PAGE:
America's Cup: How Life Has Changed for New Zealand's Winning Sailors

CNN/Stylemagazine.com Newswire | 11/8/2017, 7:25 a.m.
They carried the weight of a nation on their shoulders and were lauded as heroes when they returned home to ...
New Zealand's Winning Sailors

"And on the tour, it's been funny hearing people's stories about the Cup, getting up at 4 a.m. to watch the races and screaming at the screen early in the morning."

An America's Cup future?

Both laugh at the suggestion that their America's Cup success has turned them into superstars back at home.

Only once has Sullivan, who took a year off from his job in the fire service, been recognized on active duty -- and that was by one of the Team New Zealand design team while he was attending an incident near their Auckland base.

"There's no tall poppies in New Zealand, people are all pretty humble," says van Velthooven.

Whether either of them have an America's Cup future remains to be seen.

The next America's Cup, to be raced in 2021, will feature high-performance monohulls instead of the twin-hulled flying machines of Bermuda earlier this year.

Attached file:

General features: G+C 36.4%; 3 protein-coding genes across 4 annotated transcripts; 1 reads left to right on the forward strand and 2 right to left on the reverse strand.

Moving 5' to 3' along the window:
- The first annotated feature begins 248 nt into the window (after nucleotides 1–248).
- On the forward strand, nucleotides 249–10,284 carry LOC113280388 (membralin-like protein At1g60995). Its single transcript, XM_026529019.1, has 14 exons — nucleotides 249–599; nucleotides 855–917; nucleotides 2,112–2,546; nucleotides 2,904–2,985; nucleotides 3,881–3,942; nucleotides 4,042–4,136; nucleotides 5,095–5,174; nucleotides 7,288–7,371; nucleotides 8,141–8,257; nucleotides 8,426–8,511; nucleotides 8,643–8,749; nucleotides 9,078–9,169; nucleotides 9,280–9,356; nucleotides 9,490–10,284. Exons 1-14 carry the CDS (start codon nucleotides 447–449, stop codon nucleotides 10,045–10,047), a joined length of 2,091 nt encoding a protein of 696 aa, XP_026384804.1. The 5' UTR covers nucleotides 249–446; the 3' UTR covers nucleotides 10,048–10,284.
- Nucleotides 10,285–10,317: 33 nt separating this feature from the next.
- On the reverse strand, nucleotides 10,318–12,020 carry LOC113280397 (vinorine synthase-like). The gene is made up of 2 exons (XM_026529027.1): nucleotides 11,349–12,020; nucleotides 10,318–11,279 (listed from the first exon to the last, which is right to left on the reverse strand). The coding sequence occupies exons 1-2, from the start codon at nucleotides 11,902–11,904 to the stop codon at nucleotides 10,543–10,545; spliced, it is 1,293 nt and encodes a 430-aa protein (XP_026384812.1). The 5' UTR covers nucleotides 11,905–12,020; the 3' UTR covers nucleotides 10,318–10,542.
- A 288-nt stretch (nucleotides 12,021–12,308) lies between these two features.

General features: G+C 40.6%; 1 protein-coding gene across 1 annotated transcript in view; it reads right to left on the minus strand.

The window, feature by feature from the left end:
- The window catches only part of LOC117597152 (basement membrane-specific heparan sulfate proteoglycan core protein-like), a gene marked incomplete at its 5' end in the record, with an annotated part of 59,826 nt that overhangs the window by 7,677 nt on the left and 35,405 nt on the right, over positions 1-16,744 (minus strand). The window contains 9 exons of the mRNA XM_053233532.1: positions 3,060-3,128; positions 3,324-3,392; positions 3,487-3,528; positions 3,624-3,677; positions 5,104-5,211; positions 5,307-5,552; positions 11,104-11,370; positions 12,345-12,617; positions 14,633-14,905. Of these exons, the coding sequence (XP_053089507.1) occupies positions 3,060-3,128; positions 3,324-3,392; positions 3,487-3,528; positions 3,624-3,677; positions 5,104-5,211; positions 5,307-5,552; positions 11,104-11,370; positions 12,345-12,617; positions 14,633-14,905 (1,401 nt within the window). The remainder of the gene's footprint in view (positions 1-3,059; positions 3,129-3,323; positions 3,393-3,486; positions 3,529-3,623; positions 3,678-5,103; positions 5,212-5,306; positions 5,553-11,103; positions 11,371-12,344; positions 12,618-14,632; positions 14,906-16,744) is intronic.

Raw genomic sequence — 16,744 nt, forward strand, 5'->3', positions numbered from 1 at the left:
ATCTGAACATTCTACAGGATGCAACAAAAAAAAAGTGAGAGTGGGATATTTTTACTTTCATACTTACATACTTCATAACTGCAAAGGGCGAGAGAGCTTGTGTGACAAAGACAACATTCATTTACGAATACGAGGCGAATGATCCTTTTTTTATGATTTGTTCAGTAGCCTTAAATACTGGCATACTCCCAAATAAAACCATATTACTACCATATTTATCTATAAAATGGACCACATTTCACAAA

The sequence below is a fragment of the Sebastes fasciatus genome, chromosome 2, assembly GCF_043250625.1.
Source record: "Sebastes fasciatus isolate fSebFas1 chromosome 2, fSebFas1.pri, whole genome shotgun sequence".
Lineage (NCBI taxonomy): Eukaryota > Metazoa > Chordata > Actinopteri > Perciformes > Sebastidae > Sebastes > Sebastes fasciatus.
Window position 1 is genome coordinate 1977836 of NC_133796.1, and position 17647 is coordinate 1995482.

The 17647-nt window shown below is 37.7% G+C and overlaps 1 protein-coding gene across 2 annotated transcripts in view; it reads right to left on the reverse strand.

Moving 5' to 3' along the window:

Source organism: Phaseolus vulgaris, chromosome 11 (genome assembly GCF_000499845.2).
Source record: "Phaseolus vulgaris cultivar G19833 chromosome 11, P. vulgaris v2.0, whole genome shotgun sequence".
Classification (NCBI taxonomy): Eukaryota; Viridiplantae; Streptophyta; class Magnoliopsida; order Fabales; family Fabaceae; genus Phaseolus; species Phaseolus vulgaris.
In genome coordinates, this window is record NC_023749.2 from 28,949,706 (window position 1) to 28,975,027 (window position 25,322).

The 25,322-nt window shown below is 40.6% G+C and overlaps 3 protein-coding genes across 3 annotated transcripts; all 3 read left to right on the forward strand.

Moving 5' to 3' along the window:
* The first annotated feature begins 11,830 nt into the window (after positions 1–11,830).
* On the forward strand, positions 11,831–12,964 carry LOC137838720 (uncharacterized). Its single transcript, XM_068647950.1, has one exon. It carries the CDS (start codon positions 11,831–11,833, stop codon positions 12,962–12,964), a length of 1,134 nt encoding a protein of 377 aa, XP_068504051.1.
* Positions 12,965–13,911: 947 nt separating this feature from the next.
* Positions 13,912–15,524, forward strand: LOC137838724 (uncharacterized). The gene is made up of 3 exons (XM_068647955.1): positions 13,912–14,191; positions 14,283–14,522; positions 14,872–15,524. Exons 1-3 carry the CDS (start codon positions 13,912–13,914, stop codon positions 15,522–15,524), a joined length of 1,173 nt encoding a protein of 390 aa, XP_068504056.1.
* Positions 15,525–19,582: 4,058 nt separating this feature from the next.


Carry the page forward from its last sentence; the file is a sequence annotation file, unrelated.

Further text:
Whether Team New Zealand will retain the cycling pedestals to turn the winches, instead of reverting to traditional arm power, remains to be seen.

Both Sullivan and van Velthooven are keeping up their fitness, with one eye on building up their arm strength. In addition, both are committed to sailing more.

"I'd like to think that after sweating blood in Bermuda I'd be on the list to be considered," said van Velthooven. "I've still got a big motor and my heart still knows how to pump.

"The next boat will be mega, it's America's Cup so it'll be high-end performance, and they'll still need the horsepower. Plus, I feel I learned a lot just listening into the comms through the Cup in Bermuda."

Sullivan says: "I haven't got a clue about my America's Cup future but I'm still fully committed to it. We're not in the loop on the design process so I just have to remain fit and ready."

For now, the pair are relishing life on dry land, and some of the parties that have followed what proved to be a comfortable Cup win.

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But, as van Velthooven puts it: "Life goes on. Admittedly there's a few more yarns but life still goes on."